Joe Martinez has finally found a hobby that pays off with his truck, Smokin’ Joe’s Pit BBQ, which features chile relleno sausage and chili with beans.
The family-owned San Antonio company produces the bulk, whole, and blended spices the state can’t cook without.
Polish off hearty chili and pickle-brined chicken with a latte at this Central Texas coffee shop turned barbecue joint.
A man now living in Fredericksburg wonders if his hometown really has anything to brag about.
Meat substitutes such as Beyond Meat keep growing in popularity, so we re-created a Texas bowl of red—no beef involved.
Hundreds of Whataburger meals, tons of tacos, and other staples to consider before this astronomically expensive meal.
Celebrate the start of football season and the last weeks of Hatch chile season with this easy-to-make crowd-pleaser.
Put that popular Christmas present to good use by making a comforting Bowl of Red. (By all means, ignore the Beans/Chili setting.)
A Sherman woman thinks the gravy-laden slab of breaded meat deserves its due.
Two Texan treasures come together in this magical dish, but it's not always easy to find. Here's where to start.
The perfect Frito pie awaits! Skip hours of cooking time by bringing home the brisket (and a few other key ingredients) from your favorite BBQ joint.
The official state dish reached its apotheosis in the era of San Antonio’s Chili Queens.
The original Tex-Mex staple dates back further than most historians realize.
It’s time someone had the courage to ask the most controversial question in the state: To bean or not to bean?
Preparing the perfect peppery pot.
Our estimable advice columnist on the origins of Hunt’s boot fence and how miffed we should get about pecan pronunciation, desecrated chili pots, and overenthusiastic, football-lovin’ grandfathers.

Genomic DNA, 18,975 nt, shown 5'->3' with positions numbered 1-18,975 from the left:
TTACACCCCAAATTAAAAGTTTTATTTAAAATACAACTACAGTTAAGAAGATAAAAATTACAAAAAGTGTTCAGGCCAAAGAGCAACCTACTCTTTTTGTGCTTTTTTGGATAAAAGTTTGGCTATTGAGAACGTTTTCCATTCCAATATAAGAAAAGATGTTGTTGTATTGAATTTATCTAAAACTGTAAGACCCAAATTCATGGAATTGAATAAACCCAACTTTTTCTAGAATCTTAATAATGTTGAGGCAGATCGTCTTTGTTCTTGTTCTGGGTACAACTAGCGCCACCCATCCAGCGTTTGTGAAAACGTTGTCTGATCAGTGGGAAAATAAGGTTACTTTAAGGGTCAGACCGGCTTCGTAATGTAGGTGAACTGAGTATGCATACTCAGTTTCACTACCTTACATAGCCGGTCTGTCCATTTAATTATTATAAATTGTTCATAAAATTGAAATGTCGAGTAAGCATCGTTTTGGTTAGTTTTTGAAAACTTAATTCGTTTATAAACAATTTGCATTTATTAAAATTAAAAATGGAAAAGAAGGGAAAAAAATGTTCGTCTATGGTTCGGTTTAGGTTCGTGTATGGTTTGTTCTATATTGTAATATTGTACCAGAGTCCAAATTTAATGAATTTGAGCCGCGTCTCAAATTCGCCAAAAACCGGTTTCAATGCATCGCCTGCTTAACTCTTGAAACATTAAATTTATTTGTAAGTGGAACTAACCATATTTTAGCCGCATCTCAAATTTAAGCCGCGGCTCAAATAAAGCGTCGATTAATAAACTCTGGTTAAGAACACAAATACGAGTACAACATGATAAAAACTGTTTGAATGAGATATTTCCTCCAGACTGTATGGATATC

Lisa Fain, who just published her second cookbook, "The Homesick Texan's Family Table: Lone Star Cooking from My Kitchen to Yours," on her deep Texas roots, how easy it is to make delicious beans and homemade flour tortillas, and chile pepper injuries.
That barbecue is not Texas’s state dish is a travesty. Paul Burka first made the argument decades ago in his scathing article “I Still Hate Chili” claiming that “never has the legislature so abandoned its sworn duty to enhance the public welfare as when it certified chili as the
I was aghast when chili was first anointed our official state dish. More than 35 years later, my feelings about this greasy mush haven't changed.
World's biggest Frito pie? Check. Most consecutive back handsprings? Got it. Largest pecan pie? Indeed. But when it comes to some truly important Guinness records, Texas is playing second enchilada.
Frito-Lay and the State Fair of Texas set a record for World's Largest Frito Pie on Monday.
The Dish To stare into the glossy depths of a Texas bowl of red, with its heady currents of beef and blessed absence of beans, is to understand a truth about chili: It demands passion. In the history of our state, no other native dish has sparked such shameless boasts
No other dish provokes such depth of feeling.
A time-tested recipe that anyon who wants to learn how to make chili can use.
Food fight: The most ridiculous, overblown squabble this side of the legislature.
Chris “Whip” Layton’s Two-Tone Chili2 bottles dark beer (Dos Equis) or 2 cans (15 ounces each) chicken stock Juice of 4 limes 6 tablespoons Pickapeppa steak sauce 3 pounds venison stew meat 5 slices bacon 1 large white onion, coarsely chopped 2 garlic cloves, crushed 4 tablespoons chili powder 1
Yeah, that’s probably the right word for it. New York’s food blog, Grub Street, shows us nine of the city’s “most interesting Frito pies.”
Blogger Lisa Fain’s new cookbook.
Doesn’t anyone have anything to say about barbecue?
From chili to chiles, there’s a heaping helping of Texas food on the Internet, including cookoff schedules, mail-order info, recipes, and restaurant reviews. Dig in.
An aficionado of (gasp!) canned chili accepts an impossible mission.
Recipe from Cappyccino’s 5003 Broadway Alamo Heights
Fess up now. In your heart of hearts, don’t you hate it, too?
Out of the Texas melting pot comes a food hot enough to melt anything.